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Off-Broadway Review

Red Sea Fish

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Red Sea Fish
Photo Source: Ali Tollervey
Matt Wilkinson's new play is a complex exploration of family relationships and the imagination of the human mind, and it's been shipped here straight from Brighton. The show's British cast has kept the original staging intact, and the script paints a realistic portrait of a complex father-son relationship punctuated by moments of insight. Ultimately, though, "Red Sea Fish" fails to tell a coherent, meaningful story.

The play takes place in the apartment of Ray and his devoted caretaker and son, Terry, on the south coast of England. Over the course of 48 hours, the pair's relationship and their perceptions of reality and the power of imagination fundamentally change, thanks to the introduction of a third party. As Ray suffers from a rare skin condition, father and son live largely confined to their home. Thus, when Terry invites Karen, a young runaway and the object of his budding affections, into the apartment, she provokes both men and brings out long-buried truths about their respective notions of past, present, and future.

Tim Blissett shows skill and versatility in his portrayal of Ray, an aging invalid who largely lives in the world of his own stories, content to be sealed off from the world below his apartment. His routines and mannerisms come across clearly, painting the picture of a realistic and endearing character. Matt Houghton's Terry feels genuinely connected to his father, sealed in the role of a dutiful son locked away to see to his father's needs.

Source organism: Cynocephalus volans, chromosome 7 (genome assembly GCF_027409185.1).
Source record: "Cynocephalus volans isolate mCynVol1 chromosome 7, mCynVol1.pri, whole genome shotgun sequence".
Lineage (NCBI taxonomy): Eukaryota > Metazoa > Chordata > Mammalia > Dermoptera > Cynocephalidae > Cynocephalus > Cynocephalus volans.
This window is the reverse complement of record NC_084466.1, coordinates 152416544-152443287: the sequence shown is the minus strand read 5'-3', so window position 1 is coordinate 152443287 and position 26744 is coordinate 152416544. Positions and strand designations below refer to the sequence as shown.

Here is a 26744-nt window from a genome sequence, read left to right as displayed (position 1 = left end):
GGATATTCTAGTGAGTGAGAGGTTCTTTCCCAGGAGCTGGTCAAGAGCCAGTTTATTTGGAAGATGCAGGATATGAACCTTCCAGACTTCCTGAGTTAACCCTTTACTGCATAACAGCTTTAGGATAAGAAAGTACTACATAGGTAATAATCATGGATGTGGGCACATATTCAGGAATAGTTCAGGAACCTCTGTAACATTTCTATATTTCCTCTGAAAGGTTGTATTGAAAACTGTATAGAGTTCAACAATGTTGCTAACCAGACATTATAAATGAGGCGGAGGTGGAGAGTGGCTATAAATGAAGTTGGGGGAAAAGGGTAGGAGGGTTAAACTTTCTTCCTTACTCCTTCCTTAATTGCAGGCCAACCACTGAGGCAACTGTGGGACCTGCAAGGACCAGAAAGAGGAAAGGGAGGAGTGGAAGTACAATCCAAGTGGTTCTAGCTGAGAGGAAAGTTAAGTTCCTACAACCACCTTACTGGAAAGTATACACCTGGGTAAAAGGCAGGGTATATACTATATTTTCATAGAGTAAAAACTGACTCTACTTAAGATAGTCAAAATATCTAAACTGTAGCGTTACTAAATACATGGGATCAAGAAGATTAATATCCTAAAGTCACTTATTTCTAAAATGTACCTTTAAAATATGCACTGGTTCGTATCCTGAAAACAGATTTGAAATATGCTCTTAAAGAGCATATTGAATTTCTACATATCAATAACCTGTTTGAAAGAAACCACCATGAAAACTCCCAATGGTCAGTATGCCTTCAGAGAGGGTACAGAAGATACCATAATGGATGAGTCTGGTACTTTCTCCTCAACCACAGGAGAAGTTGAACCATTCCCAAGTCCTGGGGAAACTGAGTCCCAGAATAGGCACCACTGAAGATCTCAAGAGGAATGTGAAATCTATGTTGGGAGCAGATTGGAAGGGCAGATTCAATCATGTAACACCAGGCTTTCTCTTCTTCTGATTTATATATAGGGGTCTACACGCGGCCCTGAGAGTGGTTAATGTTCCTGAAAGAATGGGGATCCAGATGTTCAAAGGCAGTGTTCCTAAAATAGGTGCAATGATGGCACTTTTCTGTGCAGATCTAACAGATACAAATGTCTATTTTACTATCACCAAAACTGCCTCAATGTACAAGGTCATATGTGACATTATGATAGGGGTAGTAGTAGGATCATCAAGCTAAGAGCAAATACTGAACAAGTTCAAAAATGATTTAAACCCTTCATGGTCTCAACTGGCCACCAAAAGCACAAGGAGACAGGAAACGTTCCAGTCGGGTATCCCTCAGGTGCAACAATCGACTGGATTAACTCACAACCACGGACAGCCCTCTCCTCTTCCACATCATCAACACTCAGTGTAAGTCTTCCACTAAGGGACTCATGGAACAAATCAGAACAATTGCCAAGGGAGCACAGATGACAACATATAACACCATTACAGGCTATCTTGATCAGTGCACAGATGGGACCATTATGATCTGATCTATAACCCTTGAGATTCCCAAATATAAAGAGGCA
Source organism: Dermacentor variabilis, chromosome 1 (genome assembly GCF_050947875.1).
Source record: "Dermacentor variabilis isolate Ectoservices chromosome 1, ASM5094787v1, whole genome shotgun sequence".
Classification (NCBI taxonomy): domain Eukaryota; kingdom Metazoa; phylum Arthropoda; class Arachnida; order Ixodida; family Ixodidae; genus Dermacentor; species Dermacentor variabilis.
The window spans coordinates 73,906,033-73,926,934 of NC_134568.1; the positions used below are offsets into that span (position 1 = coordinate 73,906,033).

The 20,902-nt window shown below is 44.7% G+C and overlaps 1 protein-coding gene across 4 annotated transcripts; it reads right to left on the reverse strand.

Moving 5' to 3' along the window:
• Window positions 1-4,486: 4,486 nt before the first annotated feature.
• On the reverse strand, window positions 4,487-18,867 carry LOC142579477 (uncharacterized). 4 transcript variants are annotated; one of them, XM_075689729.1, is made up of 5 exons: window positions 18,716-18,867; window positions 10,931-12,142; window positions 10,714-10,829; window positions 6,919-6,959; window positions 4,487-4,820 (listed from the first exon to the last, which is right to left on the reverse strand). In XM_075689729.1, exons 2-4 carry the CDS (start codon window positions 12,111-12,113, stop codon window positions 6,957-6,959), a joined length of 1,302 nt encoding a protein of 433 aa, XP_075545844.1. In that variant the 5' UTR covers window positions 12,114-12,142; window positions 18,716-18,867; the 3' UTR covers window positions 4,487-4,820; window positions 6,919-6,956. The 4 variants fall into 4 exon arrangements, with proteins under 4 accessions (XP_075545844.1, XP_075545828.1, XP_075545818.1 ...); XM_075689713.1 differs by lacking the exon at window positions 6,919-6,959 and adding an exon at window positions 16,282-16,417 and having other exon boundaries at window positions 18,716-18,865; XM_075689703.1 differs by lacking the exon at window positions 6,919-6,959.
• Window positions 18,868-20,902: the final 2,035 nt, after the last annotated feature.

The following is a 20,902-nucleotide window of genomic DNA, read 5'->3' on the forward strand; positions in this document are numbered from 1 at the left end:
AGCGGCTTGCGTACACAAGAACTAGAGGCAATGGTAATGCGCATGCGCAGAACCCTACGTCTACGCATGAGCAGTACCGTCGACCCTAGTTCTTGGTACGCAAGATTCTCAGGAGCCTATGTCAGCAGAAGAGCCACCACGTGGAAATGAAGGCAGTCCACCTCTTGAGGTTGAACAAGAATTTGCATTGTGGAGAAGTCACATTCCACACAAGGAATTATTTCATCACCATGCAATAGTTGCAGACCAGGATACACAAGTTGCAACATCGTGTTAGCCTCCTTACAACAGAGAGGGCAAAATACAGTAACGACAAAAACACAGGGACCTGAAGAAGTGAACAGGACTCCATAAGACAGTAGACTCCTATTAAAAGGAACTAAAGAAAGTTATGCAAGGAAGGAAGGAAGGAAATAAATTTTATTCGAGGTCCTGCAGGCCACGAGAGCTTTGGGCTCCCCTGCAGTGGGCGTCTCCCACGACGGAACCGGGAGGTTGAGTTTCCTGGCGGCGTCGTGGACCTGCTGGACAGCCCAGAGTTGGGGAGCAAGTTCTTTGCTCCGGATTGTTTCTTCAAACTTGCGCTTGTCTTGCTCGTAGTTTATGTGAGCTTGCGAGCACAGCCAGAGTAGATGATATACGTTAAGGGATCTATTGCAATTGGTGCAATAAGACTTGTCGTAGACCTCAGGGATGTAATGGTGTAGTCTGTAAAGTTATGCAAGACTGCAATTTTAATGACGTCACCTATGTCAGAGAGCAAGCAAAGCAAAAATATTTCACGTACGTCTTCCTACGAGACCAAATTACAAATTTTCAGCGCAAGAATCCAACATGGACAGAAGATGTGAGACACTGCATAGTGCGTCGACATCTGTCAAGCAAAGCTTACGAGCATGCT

Janna Fox's emotions as Karen, however, are as absent as her distractingly missing eyebrows. In fact, both were so lacking that numerous audible comments were whispered among the small audience, drawing a few laughs that had nothing to do with the attempts at dark humor in the script. At times Karen's lack of depth appears to imply either a hint of mental illness or perhaps an aloof response to the confusing conditions within the apartment. Neither seems to be the intention, however, so the role—which poses the plot's turning point and is responsible for the script's evolutionary drive—falls utterly flat. What's more, in the small theater, the actors' sincere attempts to make the show work are evident in compensatory overacting, with Fox and Houghton visibly struggling to convey emotion and depth.

While Wilkinson's work aims high and attempts to address interesting ideas, its execution fails to thrive like fish in the titular sea; rather, it feels as if we're watching laborious attempts to keep from drowning.


Presented by Two Bins, Brighton as part of Brits Off Broadway 2009 at 59E59 Theaters, 59 E. 59th St., NYC. Nov. 8–22. Tue., 7:30 p.m.; Wed.–Fri., 8:30 p.m.; Sat., 2:30 and 8:30 p.m.; Sun., 3:30 and 7:30 p.m. (212) 279-4200 or www.ticketcentral.com.

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